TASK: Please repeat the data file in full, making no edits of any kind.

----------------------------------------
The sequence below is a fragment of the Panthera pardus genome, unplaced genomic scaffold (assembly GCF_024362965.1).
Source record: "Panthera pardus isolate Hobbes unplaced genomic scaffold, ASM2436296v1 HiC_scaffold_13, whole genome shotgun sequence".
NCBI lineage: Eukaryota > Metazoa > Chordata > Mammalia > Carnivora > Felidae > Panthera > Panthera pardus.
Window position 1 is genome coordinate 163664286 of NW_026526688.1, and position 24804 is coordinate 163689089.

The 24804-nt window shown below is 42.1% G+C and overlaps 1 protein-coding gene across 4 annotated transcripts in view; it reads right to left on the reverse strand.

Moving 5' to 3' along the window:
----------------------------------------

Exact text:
The sequence below is a fragment of the Panthera pardus genome, unplaced genomic scaffold (assembly GCF_024362965.1).
Source record: "Panthera pardus isolate Hobbes unplaced genomic scaffold, ASM2436296v1 HiC_scaffold_13, whole genome shotgun sequence".
NCBI lineage: Eukaryota > Metazoa > Chordata > Mammalia > Carnivora > Felidae > Panthera > Panthera pardus.
Window position 1 is genome coordinate 163664286 of NW_026526688.1, and position 24804 is coordinate 163689089.

The 24804-nt window shown below is 42.1% G+C and overlaps 1 protein-coding gene across 4 annotated transcripts in view; it reads right to left on the reverse strand.

Moving 5' to 3' along the window: